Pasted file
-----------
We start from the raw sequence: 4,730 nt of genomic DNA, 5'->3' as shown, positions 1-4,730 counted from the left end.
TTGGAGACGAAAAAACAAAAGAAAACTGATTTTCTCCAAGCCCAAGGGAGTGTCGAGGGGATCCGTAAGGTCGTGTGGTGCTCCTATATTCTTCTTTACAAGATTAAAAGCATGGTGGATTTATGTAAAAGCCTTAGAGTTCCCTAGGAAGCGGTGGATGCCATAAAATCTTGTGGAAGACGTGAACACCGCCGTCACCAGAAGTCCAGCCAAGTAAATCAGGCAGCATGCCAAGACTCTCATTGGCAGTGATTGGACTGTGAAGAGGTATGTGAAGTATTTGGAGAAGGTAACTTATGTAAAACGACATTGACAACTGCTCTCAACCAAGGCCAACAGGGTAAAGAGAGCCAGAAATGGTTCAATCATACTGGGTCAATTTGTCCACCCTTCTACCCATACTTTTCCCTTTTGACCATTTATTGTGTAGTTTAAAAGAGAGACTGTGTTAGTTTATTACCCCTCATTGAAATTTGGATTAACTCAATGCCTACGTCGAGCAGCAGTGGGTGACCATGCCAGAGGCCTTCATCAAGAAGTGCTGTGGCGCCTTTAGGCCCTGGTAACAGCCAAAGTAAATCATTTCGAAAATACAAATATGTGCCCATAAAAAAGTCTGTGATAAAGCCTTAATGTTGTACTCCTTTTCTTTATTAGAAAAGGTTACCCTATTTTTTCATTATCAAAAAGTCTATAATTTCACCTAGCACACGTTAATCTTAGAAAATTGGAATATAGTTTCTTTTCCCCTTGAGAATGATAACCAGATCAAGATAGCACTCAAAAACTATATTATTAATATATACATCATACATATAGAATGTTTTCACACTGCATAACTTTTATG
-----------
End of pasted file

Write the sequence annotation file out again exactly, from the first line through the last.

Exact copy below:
We start from the raw sequence: 4,730 nt of genomic DNA, 5'->3' as shown, positions 1-4,730 counted from the left end.
TTGGAGACGAAAAAACAAAAGAAAACTGATTTTCTCCAAGCCCAAGGGAGTGTCGAGGGGATCCGTAAGGTCGTGTGGTGCTCCTATATTCTTCTTTACAAGATTAAAAGCATGGTGGATTTATGTAAAAGCCTTAGAGTTCCCTAGGAAGCGGTGGATGCCATAAAATCTTGTGGAAGACGTGAACACCGCCGTCACCAGAAGTCCAGCCAAGTAAATCAGGCAGCATGCCAAGACTCTCATTGGCAGTGATTGGACTGTGAAGAGGTATGTGAAGTATTTGGAGAAGGTAACTTATGTAAAACGACATTGACAACTGCTCTCAACCAAGGCCAACAGGGTAAAGAGAGCCAGAAATGGTTCAATCATACTGGGTCAATTTGTCCACCCTTCTACCCATACTTTTCCCTTTTGACCATTTATTGTGTAGTTTAAAAGAGAGACTGTGTTAGTTTATTACCCCTCATTGAAATTTGGATTAACTCAATGCCTACGTCGAGCAGCAGTGGGTGACCATGCCAGAGGCCTTCATCAAGAAGTGCTGTGGCGCCTTTAGGCCCTGGTAACAGCCAAAGTAAATCATTTCGAAAATACAAATATGTGCCCATAAAAAAGTCTGTGATAAAGCCTTAATGTTGTACTCCTTTTCTTTATTAGAAAAGGTTACCCTATTTTTTCATTATCAAAAAGTCTATAATTTCACCTAGCACACGTTAATCTTAGAAAATTGGAATATAGTTTCTTTTCCCCTTGAGAATGATAACCAGATCAAGATAGCACTCAAAAACTATATTATTAATATATACATCATACATATAGAATGTTTTCACACTGCATAACTTTTATG